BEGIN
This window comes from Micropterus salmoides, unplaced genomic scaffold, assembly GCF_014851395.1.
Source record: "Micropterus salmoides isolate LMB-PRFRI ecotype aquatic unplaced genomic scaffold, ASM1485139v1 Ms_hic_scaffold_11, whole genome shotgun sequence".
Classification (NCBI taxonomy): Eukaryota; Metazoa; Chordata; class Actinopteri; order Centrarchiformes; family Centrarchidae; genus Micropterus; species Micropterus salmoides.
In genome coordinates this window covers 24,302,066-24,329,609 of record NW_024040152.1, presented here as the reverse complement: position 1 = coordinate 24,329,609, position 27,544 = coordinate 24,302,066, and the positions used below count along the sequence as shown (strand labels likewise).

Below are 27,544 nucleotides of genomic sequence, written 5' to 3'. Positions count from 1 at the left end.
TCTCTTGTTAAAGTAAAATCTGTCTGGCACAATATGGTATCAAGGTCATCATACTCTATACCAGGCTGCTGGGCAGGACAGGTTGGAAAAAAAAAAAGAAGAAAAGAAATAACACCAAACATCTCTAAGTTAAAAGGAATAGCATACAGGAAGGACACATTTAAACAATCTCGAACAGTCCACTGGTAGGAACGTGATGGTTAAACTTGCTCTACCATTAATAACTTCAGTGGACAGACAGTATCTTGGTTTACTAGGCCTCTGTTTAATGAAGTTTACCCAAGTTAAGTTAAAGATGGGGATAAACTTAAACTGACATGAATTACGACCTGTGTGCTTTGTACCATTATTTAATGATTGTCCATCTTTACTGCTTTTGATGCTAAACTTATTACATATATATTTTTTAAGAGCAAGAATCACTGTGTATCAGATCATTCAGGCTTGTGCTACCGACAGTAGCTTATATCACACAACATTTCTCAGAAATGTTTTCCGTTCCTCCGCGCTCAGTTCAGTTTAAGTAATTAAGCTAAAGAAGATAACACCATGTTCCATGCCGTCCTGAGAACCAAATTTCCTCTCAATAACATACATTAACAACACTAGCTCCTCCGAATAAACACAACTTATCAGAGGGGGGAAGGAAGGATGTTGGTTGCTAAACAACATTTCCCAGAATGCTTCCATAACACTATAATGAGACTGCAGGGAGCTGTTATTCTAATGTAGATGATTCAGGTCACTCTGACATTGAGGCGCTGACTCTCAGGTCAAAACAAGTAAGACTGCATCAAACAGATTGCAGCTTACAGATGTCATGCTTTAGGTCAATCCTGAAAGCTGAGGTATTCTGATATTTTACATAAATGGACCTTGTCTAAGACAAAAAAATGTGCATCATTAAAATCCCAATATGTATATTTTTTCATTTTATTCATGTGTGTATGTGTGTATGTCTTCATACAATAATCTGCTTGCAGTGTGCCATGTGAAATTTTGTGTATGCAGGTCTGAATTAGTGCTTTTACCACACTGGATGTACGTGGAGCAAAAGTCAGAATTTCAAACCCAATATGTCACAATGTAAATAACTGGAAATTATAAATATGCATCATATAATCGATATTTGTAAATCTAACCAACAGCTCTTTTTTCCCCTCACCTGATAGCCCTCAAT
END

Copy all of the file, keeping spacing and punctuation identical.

This window comes from Micropterus salmoides, unplaced genomic scaffold, assembly GCF_014851395.1.
Source record: "Micropterus salmoides isolate LMB-PRFRI ecotype aquatic unplaced genomic scaffold, ASM1485139v1 Ms_hic_scaffold_11, whole genome shotgun sequence".
Classification (NCBI taxonomy): Eukaryota; Metazoa; Chordata; class Actinopteri; order Centrarchiformes; family Centrarchidae; genus Micropterus; species Micropterus salmoides.
In genome coordinates this window covers 24,302,066-24,329,609 of record NW_024040152.1, presented here as the reverse complement: position 1 = coordinate 24,329,609, position 27,544 = coordinate 24,302,066, and the positions used below count along the sequence as shown (strand labels likewise).

Below are 27,544 nucleotides of genomic sequence, written 5' to 3'. Positions count from 1 at the left end.
TCTCTTGTTAAAGTAAAATCTGTCTGGCACAATATGGTATCAAGGTCATCATACTCTATACCAGGCTGCTGGGCAGGACAGGTTGGAAAAAAAAAAAGAAGAAAAGAAATAACACCAAACATCTCTAAGTTAAAAGGAATAGCATACAGGAAGGACACATTTAAACAATCTCGAACAGTCCACTGGTAGGAACGTGATGGTTAAACTTGCTCTACCATTAATAACTTCAGTGGACAGACAGTATCTTGGTTTACTAGGCCTCTGTTTAATGAAGTTTACCCAAGTTAAGTTAAAGATGGGGATAAACTTAAACTGACATGAATTACGACCTGTGTGCTTTGTACCATTATTTAATGATTGTCCATCTTTACTGCTTTTGATGCTAAACTTATTACATATATATTTTTTAAGAGCAAGAATCACTGTGTATCAGATCATTCAGGCTTGTGCTACCGACAGTAGCTTATATCACACAACATTTCTCAGAAATGTTTTCCGTTCCTCCGCGCTCAGTTCAGTTTAAGTAATTAAGCTAAAGAAGATAACACCATGTTCCATGCCGTCCTGAGAACCAAATTTCCTCTCAATAACATACATTAACAACACTAGCTCCTCCGAATAAACACAACTTATCAGAGGGGGGAAGGAAGGATGTTGGTTGCTAAACAACATTTCCCAGAATGCTTCCATAACACTATAATGAGACTGCAGGGAGCTGTTATTCTAATGTAGATGATTCAGGTCACTCTGACATTGAGGCGCTGACTCTCAGGTCAAAACAAGTAAGACTGCATCAAACAGATTGCAGCTTACAGATGTCATGCTTTAGGTCAATCCTGAAAGCTGAGGTATTCTGATATTTTACATAAATGGACCTTGTCTAAGACAAAAAAATGTGCATCATTAAAATCCCAATATGTATATTTTTTCATTTTATTCATGTGTGTATGTGTGTATGTCTTCATACAATAATCTGCTTGCAGTGTGCCATGTGAAATTTTGTGTATGCAGGTCTGAATTAGTGCTTTTACCACACTGGATGTACGTGGAGCAAAAGTCAGAATTTCAAACCCAATATGTCACAATGTAAATAACTGGAAATTATAAATATGCATCATATAATCGATATTTGTAAATCTAACCAACAGCTCTTTTTTCCCCTCACCTGATAGCCCTCAAT